Friday, December 2, 2011

Sew to Swap book release

Last month (November) Melanie Sullivan introduced a new quilting book to the FWMQG during our regular monthly meeting. Modestly, she shared with the group that she was a contributor to the book. Melanie has FOUR projects featured in the Sew to Swap book all about quilting projects designed for exchange.
As she began to tell about the book and the projects she contributed to the publication, her passion and attention to detail for quilting and sewing became abundantly clear to me. I thought to myself "Oh my gawd, she is CRAZY for sewing!" I already knew it, but I didn't fully understand it. I realized that she was REALLY passionate for the art of creating with fabric. 
So, for the month of December, I decided to do a blog focus on Melanie. As I write this, I laugh to myself because I have known Melanie since the first grade and I often think to myself, why didn't I know that she was crazy for fabric, creative in every facet of the word and meticulous - or anal - as some would say about her quilting, also - this gal can iron like no one's business!
I hope you enjoy reading about her and her passion for carrying on the time-old tradition of quilting.
Q: What drew you to quilting? And when?
Melanie: Well, I have been sewing since I was a kid, but I had never really taken much interest in quilting until my daughter was born.  I wanted to decorate her nursery in a shabby chic feel and had this image in my head of patchwork chenille bedding and accessories. I began ordering vintage chenille bedspreads on eBay and quickly cut them to make a patchwork crib quilt. With NO previous quilting experience, the end result wasn't exactly what I had hoped for and the project was set aside shortly before she was born. She's in middle school now and that poor quilt is still boxed up somewhere. Attempting to machine quilt through patchwork chenille, batting and backing event with a walking foot, was extremely frustrating for a first-time quilter. I think the first quilt I actually completed was about eight years later, a high school graduation gift for my cousin. The second time around the bright modern quilting fabrics are what drew me in.
Q: What is your passion for quilting?
Melanie: I think there are a number of things that draw me to quilting. I can't resist a new line of modern, colorful quilting cottons. I have always been drawn to bright colors and sparkly things. Many of my high school and college art projects included dustings of glitter and no shortage of sparkly crystals or rhinestones. My quilts are no exception, I love bright, busy and a little over the top.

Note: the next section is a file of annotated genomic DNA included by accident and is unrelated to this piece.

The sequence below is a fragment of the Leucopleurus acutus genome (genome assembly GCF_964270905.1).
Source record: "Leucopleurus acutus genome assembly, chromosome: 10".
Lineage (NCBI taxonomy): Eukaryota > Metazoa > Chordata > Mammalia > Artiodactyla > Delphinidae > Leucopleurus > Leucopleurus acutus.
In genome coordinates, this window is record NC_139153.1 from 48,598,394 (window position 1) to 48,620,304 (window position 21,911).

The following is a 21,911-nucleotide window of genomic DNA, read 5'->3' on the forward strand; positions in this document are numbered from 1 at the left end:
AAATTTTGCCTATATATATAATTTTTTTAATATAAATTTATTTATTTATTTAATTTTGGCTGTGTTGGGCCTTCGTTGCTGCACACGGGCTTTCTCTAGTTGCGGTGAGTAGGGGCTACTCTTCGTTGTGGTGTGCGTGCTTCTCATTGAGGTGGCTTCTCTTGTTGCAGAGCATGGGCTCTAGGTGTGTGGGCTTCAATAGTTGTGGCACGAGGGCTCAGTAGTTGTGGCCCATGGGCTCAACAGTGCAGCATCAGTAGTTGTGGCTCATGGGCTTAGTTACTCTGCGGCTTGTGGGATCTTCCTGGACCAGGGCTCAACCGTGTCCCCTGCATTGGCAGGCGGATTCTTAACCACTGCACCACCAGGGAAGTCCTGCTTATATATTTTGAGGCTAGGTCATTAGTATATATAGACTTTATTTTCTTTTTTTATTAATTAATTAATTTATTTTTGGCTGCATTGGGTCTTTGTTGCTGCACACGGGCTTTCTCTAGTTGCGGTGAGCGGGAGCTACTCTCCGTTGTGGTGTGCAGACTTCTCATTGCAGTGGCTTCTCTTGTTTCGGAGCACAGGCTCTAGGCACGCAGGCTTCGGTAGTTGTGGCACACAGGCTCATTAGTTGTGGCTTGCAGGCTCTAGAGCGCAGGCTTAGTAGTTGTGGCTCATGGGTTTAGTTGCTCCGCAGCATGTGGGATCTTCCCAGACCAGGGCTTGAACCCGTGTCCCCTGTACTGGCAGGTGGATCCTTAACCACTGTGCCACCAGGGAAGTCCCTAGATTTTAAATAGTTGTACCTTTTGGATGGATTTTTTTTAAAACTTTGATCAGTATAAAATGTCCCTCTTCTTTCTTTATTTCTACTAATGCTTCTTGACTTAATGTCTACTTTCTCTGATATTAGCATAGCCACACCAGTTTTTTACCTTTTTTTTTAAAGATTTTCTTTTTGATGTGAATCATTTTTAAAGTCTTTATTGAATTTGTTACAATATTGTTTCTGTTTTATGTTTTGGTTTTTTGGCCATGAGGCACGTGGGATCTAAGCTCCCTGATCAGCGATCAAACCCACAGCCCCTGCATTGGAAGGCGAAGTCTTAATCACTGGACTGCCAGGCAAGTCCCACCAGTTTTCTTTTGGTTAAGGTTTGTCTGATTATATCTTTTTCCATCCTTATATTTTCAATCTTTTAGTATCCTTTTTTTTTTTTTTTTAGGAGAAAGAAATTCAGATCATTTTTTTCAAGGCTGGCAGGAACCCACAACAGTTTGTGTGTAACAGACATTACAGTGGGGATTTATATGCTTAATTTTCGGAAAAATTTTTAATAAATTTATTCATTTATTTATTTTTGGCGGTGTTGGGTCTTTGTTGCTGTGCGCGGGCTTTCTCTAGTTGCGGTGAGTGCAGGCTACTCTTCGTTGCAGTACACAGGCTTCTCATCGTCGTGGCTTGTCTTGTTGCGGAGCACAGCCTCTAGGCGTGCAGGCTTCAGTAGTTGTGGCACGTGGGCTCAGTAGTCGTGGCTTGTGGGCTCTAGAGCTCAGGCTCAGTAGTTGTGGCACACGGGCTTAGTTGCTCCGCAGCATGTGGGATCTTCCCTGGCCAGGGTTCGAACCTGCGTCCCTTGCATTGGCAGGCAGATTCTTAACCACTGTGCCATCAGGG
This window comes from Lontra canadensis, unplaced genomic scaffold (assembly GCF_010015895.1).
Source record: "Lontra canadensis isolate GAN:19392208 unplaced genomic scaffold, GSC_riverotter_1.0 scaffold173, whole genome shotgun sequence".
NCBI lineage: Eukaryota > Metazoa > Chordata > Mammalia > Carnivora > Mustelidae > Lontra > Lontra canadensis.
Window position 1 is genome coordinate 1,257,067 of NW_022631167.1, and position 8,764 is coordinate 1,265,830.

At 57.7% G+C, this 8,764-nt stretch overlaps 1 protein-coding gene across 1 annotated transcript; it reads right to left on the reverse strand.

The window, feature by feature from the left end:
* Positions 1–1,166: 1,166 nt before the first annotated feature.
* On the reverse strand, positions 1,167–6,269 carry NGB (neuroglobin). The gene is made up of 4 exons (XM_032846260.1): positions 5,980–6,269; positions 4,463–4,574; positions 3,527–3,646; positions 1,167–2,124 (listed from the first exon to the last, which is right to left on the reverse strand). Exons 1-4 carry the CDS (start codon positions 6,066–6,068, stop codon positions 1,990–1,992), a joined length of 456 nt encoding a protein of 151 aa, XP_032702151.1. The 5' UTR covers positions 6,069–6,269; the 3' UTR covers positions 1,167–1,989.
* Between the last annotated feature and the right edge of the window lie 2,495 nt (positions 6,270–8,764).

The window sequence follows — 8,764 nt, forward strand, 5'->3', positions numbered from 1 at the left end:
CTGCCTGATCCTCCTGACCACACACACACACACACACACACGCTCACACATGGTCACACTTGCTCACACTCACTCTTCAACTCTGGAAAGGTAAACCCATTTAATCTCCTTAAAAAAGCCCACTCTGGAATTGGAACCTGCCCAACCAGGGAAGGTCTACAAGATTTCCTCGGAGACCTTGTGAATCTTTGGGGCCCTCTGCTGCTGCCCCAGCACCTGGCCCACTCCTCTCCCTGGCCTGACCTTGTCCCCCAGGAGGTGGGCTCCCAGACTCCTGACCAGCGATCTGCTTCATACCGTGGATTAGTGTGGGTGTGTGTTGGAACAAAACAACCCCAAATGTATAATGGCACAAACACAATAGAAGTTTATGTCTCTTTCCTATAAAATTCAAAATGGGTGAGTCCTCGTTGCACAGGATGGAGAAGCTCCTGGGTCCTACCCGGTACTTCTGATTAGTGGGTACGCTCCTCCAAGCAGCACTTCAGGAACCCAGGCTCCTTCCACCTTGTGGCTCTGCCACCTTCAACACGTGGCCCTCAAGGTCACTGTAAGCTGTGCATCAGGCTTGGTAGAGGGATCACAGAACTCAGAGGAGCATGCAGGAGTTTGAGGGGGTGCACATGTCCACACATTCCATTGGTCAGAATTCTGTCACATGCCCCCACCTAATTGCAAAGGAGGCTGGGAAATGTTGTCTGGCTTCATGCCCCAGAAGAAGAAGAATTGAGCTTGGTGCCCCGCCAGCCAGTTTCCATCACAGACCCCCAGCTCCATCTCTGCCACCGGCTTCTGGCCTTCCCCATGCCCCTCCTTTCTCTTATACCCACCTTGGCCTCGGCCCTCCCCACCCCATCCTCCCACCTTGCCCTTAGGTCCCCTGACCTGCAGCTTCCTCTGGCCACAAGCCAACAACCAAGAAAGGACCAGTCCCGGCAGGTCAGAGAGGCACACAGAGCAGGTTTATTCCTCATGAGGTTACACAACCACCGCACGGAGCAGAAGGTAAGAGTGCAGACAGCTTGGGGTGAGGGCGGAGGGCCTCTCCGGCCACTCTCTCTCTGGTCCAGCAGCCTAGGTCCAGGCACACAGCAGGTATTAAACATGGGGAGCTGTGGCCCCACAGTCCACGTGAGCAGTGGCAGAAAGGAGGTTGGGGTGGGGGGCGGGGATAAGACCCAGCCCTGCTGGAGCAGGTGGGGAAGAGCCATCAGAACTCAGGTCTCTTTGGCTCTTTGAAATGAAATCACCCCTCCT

I also love using my hands to create. In addition to quilting and sewing, I enjoy knitting and crochet, metal smithing and gardening. I just love to create things with busy hands. Which probably leads me to another draw to quilting and that is to see something I create in use. Seeing a baby cuddled up with a quilt I made just warms my heart! Keeping my family's toes warm on a cold night with one of my quilts or enjoying a picnic on a quilt in the park are all the motivation I need to keep making useful quilts for other to enjoy.
Q: Tell me a little bit about "The Uptight Quilter?"
Melanie: Oh, that! Throughout the Sew to Swap book there are sidebars where the author, Chrissie Grace, asked the contributors questions related to sewing and quilting. My answer to the questions regarding your favorite snack while sewing came across as, well, a little "uptight." I answered with, "I DON'T snack when I sew. I like to keep my hands and workspace free of any potential messes." I think that was the first page I flipped to when I received a copy of the book and saw my answer among the other quilters who enjoy things like Cheetos, M&Ms and goldfish crackers. I think my aversion to snacking while sewing comes from my college years. I majored in fashion design and spent many, many hours in the sewing lab. We were NOT allowed to have food or drinks in the lab and it always made sense to me to keep those things away from your fabric and machines. I attended a quilting retreat with friends from the Dallas Modern Quilt Guild last month and we enjoyed some good laughs about my uptight answer.